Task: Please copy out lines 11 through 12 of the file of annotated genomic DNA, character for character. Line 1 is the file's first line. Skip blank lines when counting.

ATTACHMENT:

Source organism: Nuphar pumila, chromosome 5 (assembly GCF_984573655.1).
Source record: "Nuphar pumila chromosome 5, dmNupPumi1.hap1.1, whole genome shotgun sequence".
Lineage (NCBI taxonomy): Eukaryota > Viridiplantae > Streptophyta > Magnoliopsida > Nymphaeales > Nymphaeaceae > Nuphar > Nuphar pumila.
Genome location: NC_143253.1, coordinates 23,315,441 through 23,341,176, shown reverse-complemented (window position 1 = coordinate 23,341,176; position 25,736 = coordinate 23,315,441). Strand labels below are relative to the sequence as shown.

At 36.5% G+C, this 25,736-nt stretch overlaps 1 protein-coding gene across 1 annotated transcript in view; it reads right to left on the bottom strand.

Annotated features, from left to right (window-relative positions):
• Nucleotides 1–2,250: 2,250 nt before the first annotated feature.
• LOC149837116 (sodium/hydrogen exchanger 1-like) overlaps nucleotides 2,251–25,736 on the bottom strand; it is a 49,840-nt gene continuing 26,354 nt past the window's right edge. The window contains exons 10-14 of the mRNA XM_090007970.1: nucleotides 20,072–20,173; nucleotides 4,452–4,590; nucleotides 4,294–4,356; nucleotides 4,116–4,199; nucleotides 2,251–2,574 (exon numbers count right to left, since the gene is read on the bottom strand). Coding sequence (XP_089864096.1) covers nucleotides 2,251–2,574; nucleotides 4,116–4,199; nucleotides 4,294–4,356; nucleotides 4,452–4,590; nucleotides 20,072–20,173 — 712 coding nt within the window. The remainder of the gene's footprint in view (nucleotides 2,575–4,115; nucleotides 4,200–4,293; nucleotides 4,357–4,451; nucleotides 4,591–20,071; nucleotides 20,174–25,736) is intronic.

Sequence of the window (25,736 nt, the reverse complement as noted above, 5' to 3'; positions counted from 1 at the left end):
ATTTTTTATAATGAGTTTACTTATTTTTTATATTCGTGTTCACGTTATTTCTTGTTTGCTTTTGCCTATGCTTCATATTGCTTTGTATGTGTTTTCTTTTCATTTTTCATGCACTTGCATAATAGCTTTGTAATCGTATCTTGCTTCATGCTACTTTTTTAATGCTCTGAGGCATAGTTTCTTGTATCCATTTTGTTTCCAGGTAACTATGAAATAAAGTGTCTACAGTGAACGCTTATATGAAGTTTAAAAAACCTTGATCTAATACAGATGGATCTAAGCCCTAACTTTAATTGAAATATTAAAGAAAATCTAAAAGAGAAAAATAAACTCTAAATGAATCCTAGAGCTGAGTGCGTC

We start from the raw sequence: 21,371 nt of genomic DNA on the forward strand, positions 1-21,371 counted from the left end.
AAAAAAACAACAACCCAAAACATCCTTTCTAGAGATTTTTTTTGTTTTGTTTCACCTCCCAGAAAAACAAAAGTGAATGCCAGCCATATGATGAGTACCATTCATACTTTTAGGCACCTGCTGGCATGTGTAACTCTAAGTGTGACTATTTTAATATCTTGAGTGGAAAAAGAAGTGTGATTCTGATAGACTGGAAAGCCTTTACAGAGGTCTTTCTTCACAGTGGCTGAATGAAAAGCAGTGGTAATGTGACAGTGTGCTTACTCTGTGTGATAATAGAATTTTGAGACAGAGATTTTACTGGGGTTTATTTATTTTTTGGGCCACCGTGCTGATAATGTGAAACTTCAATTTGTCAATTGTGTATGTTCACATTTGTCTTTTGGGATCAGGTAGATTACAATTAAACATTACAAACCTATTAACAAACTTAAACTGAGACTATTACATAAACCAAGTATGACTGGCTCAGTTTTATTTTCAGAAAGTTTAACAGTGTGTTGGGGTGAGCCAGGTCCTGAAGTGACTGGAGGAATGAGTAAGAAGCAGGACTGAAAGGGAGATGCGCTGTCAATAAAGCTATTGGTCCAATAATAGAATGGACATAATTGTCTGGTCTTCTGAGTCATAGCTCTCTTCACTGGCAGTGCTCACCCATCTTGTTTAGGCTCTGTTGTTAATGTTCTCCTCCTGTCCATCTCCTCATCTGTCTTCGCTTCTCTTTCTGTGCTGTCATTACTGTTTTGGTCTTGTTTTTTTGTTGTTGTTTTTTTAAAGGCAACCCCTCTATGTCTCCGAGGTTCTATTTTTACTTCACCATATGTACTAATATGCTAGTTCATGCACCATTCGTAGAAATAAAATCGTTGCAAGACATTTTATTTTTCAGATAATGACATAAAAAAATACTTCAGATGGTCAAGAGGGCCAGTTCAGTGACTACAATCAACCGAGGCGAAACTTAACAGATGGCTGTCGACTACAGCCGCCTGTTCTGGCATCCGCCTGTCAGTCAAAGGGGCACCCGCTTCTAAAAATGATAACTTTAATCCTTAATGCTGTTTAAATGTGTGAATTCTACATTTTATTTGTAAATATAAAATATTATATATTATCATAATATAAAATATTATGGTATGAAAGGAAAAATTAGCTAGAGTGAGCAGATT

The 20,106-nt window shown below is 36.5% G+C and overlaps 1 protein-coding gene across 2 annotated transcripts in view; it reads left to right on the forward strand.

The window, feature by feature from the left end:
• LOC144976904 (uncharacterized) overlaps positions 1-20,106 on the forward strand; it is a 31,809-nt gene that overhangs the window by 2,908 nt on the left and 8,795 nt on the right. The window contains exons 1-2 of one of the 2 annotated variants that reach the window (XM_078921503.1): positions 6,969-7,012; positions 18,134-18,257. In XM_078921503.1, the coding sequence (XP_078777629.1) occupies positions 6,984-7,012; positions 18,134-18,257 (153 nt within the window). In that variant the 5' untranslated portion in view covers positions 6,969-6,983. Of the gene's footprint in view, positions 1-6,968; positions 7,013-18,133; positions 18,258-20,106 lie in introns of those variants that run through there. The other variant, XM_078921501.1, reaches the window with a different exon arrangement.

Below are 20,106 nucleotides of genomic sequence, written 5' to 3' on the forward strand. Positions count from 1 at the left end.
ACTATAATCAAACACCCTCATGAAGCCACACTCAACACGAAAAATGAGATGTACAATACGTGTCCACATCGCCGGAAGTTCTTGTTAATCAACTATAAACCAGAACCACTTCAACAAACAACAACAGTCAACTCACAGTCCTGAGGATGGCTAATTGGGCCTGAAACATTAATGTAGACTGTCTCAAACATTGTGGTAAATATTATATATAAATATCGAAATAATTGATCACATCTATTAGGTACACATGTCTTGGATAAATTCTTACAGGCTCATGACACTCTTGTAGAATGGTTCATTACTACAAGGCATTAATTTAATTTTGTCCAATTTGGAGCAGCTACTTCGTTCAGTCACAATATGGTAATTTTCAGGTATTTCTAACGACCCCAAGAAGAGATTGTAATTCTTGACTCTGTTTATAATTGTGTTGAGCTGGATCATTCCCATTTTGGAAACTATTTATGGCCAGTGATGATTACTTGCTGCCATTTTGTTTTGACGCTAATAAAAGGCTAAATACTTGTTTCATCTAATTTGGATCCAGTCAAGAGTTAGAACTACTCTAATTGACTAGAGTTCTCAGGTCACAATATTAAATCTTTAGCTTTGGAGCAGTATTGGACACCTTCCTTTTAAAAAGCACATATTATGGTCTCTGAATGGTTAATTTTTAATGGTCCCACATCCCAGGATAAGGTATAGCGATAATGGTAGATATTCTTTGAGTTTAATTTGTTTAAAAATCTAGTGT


We start from the raw sequence: 21,371 nt of genomic DNA on the forward strand, positions 1-21,371 counted from the left end.
AAAAAAACAACAACCCAAAACATCCTTTCTAGAGATTTTTTTTGTTTTGTTTCACCTCCCAGAAAAACAAAAGTGAATGCCAGCCATATGATGAGTACCATTCATACTTTTAGGCACCTGCTGGCATGTGTAACTCTAAGTGTGACTATTTTAATATCTTGAGTGGAAAAAGAAGTGTGATTCTGATAGACTGGAAAGCCTTTACAGAGGTCTTTCTTCACAGTGGCTGAATGAAAAGCAGTGGTAATGTGACAGTGTGCTTACTCTGTGTGATAATAGAATTTTGAGACAGAGATTTTACTGGGGTTTATTTATTTTTTGGGCCACCGTGCTGATAATGTGAAACTTCAATTTGTCAATTGTGTATGTTCACATTTGTCTTTTGGGATCAGGTAGATTACAATTAAACATTACAAACCTATTAACAAACTTAAACTGAGACTATTACATAAACCAAGTATGACTGGCTCAGTTTTATTTTCAGAAAGTTTAACAGTGTGTTGGGGTGAGCCAGGTCCTGAAGTGACTGGAGGAATGAGTAAGAAGCAGGACTGAAAGGGAGATGCGCTGTCAATAAAGCTATTGGTCCAATAATAGAATGGACATAATTGTCTGGTCTTCTGAGTCATAGCTCTCTTCACTGGCAGTGCTCACCCATCTTGTTTAGGCTCTGTTGTTAATGTTCTCCTCCTGTCCATCTCCTCATCTGTCTTCGCTTCTCTTTCTGTGCTGTCATTACTGTTTTGGTCTTGTTTTTTTGTTGTTGTTTTTTTAAAGGCAACCCCTCTATGTCTCCGAGGTTCTATTTTTACTTCACCATATGTACTAATATGCTAGTTCATGCACCATTCGTAGAAATAAAATCGTTGCAAGACATTTTATTTTTCAGATAATGACATAAAAAAATACTTCAGATGGTCAAGAGGGCCAGTTCAGTGACTACAATCAACCGAGGCGAAACTTAACAGATGGCTGTCGACTACAGCCGCCTGTTCTGGCATCCGCCTGTCAGTCAAAGGGGCACCCGCTTCTAAAAATGATAACTTTAATCCTTAATGCTGTTTAAATGTGTGAATTCTACATTTTATTTGTAAATATAAAATATTATATATTATCATAATATAAAATATTATGGTATGAAAGGAAAAATTAGCTAGAGTGAGCAGATT